They have planned another live international internet conference on Spine Injury Management with Dar es Salaam, Tanzania and possibly Kampala, Uganda and Nairobi, Kenya for June 20 from 6:30-8 a.m. in the Gilman Auditorium. Speakers will include Dr. Inam Kureshi, Dr. Jay Krompinger and a spine surgeon from the Muhimbili Orthopedic Institute (MOI) in Dar es Salaam.
Dr. Browner has been working as a consultant with a group in Dar es Salaam to help them establish a trauma system for that city and the coastal region. The initiative is based on the model utilized by the American College of Surgeons, Committee on Trauma, Trauma Systems Consultation Group. The plan is to extend the system to the rest of Tanzania and then to have it serve as a model to similar system development in other East African countries.
The College of Surgeons of East Central and South Africa (COSECSA) that includes representation from 10 countries is engaged in the process. These conferences are seen by COSECSA leadership as being an important part of their effort to deal with the immense challenge of caring for victims of road traffic injuries, war, agricultural and industrial accidents.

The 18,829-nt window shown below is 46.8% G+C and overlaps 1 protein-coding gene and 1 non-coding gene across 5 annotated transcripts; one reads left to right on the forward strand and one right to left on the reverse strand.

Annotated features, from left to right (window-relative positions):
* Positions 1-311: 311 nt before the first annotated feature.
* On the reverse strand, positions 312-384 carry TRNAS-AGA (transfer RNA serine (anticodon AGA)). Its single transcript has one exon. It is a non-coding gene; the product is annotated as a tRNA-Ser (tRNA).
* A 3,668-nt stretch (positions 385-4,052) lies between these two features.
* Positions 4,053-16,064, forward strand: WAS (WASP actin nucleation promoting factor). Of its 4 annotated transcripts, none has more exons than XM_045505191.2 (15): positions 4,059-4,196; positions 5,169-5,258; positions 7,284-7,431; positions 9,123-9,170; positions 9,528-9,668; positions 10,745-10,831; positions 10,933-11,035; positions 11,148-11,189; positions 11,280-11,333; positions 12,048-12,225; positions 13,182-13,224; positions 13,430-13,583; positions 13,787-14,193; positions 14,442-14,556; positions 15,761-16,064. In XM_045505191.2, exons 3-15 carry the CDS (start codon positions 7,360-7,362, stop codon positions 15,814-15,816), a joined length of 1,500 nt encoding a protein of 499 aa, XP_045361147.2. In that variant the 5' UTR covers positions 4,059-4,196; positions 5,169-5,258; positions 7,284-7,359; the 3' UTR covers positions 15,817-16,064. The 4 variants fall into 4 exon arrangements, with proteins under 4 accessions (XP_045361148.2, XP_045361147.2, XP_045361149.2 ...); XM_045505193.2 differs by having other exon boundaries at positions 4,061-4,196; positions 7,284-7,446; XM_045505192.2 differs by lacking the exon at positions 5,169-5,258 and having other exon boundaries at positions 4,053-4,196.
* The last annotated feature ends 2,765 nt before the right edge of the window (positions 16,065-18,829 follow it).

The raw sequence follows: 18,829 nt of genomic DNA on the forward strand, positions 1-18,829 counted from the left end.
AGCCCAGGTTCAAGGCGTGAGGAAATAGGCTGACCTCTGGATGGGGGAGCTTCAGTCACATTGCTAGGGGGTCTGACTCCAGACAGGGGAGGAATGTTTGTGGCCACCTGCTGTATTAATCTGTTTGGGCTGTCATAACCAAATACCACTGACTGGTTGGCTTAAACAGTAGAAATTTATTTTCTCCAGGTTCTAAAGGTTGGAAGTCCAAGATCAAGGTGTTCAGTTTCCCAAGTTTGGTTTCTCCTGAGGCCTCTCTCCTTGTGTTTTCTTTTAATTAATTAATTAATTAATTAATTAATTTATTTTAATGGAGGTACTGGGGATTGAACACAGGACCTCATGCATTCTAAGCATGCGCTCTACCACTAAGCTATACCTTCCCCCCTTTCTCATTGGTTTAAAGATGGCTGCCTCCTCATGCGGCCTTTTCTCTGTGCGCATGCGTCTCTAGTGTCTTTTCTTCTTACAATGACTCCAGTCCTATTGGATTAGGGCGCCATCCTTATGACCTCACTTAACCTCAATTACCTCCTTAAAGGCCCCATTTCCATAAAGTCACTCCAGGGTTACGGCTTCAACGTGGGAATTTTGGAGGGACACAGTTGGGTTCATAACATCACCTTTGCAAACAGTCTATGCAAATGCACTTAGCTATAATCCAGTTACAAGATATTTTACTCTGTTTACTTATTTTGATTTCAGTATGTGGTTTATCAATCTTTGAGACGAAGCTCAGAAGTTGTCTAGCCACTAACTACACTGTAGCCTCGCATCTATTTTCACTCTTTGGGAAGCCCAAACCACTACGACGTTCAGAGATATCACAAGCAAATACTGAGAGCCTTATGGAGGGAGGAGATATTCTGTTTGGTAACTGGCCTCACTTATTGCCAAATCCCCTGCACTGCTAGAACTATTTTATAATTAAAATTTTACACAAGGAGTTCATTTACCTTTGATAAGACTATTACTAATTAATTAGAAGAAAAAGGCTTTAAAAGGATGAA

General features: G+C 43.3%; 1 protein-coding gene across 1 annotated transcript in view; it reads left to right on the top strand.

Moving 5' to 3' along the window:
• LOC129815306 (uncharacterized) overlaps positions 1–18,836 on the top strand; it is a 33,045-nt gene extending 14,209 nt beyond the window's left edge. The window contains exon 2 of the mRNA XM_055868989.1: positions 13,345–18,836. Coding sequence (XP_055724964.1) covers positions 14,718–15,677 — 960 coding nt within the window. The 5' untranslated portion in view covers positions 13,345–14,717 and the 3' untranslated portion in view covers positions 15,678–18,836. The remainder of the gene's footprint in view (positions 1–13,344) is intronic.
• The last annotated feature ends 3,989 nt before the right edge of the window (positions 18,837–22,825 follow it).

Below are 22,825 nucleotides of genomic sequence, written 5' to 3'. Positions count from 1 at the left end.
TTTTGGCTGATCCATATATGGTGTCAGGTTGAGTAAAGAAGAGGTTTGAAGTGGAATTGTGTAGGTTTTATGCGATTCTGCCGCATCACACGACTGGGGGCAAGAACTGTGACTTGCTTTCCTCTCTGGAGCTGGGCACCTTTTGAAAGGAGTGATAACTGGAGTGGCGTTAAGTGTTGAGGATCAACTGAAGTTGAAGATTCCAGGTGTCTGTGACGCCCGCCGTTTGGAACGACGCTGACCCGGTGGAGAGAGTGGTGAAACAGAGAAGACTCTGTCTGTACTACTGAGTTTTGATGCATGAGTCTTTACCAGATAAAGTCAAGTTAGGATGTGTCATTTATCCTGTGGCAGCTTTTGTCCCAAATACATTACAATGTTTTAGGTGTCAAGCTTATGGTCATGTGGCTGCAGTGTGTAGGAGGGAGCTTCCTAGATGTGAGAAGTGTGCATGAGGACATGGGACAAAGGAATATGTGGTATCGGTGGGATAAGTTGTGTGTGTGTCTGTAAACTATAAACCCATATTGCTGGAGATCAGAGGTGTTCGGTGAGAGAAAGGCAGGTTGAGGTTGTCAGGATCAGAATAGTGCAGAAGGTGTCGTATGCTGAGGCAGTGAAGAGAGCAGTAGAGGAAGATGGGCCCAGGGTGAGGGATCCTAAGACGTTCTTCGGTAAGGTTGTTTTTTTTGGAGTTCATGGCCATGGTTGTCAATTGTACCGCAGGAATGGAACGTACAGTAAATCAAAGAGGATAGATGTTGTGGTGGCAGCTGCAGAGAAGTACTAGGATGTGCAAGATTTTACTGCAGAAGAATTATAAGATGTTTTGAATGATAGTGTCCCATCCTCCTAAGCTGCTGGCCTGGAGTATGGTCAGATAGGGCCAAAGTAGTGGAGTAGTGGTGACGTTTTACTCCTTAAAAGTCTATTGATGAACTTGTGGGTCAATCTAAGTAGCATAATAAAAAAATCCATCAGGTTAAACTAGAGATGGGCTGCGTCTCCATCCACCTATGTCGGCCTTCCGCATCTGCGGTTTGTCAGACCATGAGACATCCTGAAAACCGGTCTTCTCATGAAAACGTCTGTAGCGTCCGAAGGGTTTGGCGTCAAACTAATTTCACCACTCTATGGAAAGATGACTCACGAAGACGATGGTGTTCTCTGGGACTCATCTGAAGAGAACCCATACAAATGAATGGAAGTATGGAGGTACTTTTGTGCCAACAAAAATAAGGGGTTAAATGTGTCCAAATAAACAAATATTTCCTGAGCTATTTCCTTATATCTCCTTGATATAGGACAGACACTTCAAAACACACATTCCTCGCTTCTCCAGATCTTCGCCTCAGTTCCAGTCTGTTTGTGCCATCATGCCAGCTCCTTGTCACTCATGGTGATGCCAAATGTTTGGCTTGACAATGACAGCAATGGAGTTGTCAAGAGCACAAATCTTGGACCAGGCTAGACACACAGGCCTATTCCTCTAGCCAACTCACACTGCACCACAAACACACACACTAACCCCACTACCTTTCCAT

Dr. Barry Stein Presents at Society of Interventional Radiology Annual Meeting in New Orleans
Dr. Barry Stein, section director of cardiovascular MRI and CT, participated as faculty and presented at the annual meeting of the Society of Interventional Radiology (SIR) in New Orleans this month.
The Society of Interventional Radiology is a national organization of physicians, scientists and allied health professionals dedicated to improving public health through disease management and minimally invasive, image-guided therapeutic interventions.
Dr. David Tolin Serves As Expert in Medi-Resource Article on Compulsive Hoarding
Dr. David Tolin, director of the Anxiety Disorders Center at Hartford Hospital's Institute of Living,was interviewed for an article in Medi-Resource C-Health News on compulsive hoarding.
Dr. Tolin has done extensive investigations into the mysteries of hoarding. He headed a study to compare the way hoarders and non-hoarders process information and found hoarders to be more impulsive but slower to react. He also recently was interviewed on CNN concerning this topic.
Dr. Gualberto Ruano To Appear in Panel Discussion of Genetics, Bioethics and the Future